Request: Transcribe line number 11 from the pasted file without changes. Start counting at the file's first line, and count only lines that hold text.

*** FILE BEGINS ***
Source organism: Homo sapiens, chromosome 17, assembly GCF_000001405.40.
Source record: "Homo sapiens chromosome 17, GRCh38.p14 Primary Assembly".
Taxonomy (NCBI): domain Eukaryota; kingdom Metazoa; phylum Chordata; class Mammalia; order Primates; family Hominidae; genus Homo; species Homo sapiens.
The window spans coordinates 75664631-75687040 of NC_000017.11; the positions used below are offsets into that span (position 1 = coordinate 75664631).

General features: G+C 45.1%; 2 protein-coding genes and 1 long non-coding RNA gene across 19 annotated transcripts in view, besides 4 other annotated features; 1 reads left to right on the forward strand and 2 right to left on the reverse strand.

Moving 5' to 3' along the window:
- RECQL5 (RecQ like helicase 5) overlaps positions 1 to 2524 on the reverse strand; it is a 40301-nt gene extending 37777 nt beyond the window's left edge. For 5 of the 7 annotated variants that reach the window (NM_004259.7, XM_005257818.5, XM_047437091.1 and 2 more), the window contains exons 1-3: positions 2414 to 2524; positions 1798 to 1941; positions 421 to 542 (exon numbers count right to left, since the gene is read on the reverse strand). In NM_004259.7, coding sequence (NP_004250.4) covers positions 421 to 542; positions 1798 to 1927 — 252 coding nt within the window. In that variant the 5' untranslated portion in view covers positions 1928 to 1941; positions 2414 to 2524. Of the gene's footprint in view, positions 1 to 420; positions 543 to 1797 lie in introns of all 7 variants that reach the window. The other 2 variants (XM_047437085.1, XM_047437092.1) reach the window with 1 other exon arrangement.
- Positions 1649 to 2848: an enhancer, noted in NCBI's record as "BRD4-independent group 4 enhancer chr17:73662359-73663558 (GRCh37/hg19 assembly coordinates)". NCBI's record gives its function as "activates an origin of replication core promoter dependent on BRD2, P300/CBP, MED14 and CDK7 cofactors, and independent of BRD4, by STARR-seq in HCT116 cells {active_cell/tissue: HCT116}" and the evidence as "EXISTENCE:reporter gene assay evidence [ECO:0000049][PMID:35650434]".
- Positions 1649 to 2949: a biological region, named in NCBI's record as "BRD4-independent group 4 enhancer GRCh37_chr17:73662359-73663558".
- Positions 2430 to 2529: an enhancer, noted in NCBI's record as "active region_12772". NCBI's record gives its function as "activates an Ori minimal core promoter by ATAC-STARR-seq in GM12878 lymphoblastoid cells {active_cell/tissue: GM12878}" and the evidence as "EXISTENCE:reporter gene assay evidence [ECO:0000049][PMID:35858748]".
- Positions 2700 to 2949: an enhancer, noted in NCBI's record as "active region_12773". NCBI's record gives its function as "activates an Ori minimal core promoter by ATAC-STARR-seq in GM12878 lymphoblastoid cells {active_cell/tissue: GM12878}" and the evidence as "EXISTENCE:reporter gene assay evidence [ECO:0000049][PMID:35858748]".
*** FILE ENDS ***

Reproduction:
- Positions 2700 to 2949: an enhancer, noted in NCBI's record as "active region_12773". NCBI's record gives its function as "activates an Ori minimal core promoter by ATAC-STARR-seq in GM12878 lymphoblastoid cells {active_cell/tissue: GM12878}" and the evidence as "EXISTENCE:reporter gene assay evidence [ECO:0000049][PMID:35858748]".